I'd like to capture some of the conferring on video and post on a blog site for other teachers to access. Many of our teachers ask probing questions that others would love to add to their repertoire. Conferring really is an art!

So, to the teacher that probed me to dig deeper--thank you! Making my thinking visible will hopefully help others in their journey at improving our craft. Kudos to you.

Friday, November 30, 2007

Virtual Boardwalk

In an earlier post, I described the standards-based bulletin board and Boardwalk. Yesterday, the 2nd grade team and I tried a new practice and held a Virtual Boardwalk. Why did I do this? On occasion, we've been strapped for time when physically walking the boards and not every teacher could get up close to the piece of student work we were discussing. The walk sometimes did not yield the deeper conversation and reflection I had hoped. So, I thought, why not try doing it differently.

Several of our coaches had developed a bulletin board focus walk form so teachers could preview the boards before taking the actual Boardwalk with the grade level. So, I stole their form and copied two forms for each 2nd grade ELA teacher. There task before our next meeting was to preview a colleagues board, fill out the questionnaire, and be ready to introduce the board during our Virtual Boardwalk. I also had each of them preview a 1st grade board to generate new ideas of where their work could go.

In the meantime, I snapped pictures of each of their boards. I took one overall picture and one picture of a piece of student's work. I pulled the student's work and commentary off the board to copy and create a packet. The packet would allow the teachers to have the work in front of them for discussion at the meeting. After making the packets and taking the pictures, I pasted the pictures in a Powerpoint in preparation.

For the Virtual Boardwalk held in the administrative conference room, I set up the computer and projector to display the pictures. We walked through each board with the visuals and the teachers introduced their colleagues board. Our dialogue was rich and focused on student work. We also talked about implications to our pacing guide for the next year, and several teachers walked away with new lesson ideas they were going to take immediately back to their classrooms.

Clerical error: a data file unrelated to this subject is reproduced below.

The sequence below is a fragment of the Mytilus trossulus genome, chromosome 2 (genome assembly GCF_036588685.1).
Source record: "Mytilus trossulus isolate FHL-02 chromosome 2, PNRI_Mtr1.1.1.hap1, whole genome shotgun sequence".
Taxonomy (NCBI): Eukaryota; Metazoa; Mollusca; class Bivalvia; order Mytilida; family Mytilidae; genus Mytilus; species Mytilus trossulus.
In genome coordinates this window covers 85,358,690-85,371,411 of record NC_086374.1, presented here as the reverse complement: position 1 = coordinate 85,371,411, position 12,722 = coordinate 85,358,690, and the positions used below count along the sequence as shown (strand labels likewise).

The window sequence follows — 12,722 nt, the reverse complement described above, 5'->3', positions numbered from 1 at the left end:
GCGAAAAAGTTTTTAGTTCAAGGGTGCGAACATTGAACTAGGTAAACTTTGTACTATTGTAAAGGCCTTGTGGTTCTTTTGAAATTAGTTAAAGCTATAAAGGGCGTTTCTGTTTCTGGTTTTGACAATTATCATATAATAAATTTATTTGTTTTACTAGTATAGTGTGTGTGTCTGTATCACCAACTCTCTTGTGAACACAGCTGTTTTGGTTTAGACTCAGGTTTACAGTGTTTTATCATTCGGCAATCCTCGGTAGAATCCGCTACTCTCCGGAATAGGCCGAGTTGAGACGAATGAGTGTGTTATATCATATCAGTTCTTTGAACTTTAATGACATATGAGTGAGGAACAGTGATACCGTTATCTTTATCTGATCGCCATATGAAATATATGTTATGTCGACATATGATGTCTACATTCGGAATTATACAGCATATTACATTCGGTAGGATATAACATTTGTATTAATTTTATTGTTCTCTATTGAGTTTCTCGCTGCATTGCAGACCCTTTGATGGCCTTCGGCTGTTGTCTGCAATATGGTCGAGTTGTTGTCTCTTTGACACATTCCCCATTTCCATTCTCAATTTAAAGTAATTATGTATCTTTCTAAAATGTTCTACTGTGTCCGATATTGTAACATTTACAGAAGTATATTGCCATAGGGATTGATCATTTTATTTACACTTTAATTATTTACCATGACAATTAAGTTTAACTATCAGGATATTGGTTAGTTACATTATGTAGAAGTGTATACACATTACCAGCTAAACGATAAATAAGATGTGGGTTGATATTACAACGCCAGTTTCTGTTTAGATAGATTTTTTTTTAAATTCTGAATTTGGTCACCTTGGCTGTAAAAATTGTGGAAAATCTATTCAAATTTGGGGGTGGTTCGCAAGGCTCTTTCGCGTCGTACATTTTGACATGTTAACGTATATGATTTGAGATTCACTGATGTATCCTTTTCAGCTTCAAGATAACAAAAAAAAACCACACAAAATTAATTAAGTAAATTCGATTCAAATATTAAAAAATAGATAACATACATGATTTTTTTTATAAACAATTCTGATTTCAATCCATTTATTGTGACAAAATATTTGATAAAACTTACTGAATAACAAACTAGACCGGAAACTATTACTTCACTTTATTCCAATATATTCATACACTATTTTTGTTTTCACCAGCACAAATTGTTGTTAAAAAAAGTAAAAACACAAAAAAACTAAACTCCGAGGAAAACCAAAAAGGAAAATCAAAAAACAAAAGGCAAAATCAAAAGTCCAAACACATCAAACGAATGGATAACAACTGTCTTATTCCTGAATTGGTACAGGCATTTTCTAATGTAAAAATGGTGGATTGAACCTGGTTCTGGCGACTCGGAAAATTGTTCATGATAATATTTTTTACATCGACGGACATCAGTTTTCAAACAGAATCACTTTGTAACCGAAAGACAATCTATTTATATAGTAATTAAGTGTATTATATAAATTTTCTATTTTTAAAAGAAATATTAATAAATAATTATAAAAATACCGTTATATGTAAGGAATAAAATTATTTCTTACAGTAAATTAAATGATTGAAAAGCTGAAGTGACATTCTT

In my opinion, this Virtual Boardwalk was a great success. The teachers now have a deeper understanding of the importance of the boards, and will be using the boards to analyze student work which is the main purpose of the board. And, can you get any better than directly impacting student instruction during a short teacher meeting?

Thursday, November 29, 2007


For a coach having a snapshot of instruction across the school is important. The information I gather is valuable in fully understanding where the school is as a whole and where our next steps should be. I assist the Leadership Team in planning professional development activities and gleam information that may help all coaches school-wide plan next steps.

To get my snapshot, I simply do a 5x5 (five by five). 5x5's consist of me taking five steps into a classroom and observing for five minutes. You can't imagine how quick and easy this snapshot is to take and how valuable the information is in keeping your thumb on the pulse of the school's instruction. The walk also lets teachers know that you value their work and are excited to see them in action.

Yesterday, I did 5x5's on the top floor of our building including stops in all third, fourth, and fifth grade classrooms, as well as two second grade classrooms. The "snapshots" below highlight some of the instruction I caught in action.

Wednesday, November 28, 2007

A Pocket Full of Mentors

I’ve given much thought to mentors recently. Often when I hear a presentation, read an article or book, or talk to a leader, they give accolades to their mentor. Usually, they mention that one person in their professional life that has given them the most support and advice; the one person that can accelerate them to the next level.

Recently, I read a blog post from Once Upon a Teacher. She had written about things she was thankful for and shared a video entitled the Last Lecture. Intrigued, I followed the link and discovered a moving and must watch lecture from Randy Pausch, a 47 year old professor at Carnegie Mellon who is stricken with cancer but has the most upbeat outlook on life. In this taped segment, he shares pieces of advice and at one point says to find a feedback loop and cherish it.

The comment got me thinking about how critically important it is to have that in a mentor. For me, the feeback loop has been a critical component of moving my work forward. I listen to the feedback, reflect, and put new suggestions into practice immediately. It also got me thinking, am I a successful part of anyone else's feedback loop? What would the teachers I coach say about my abilities in this area?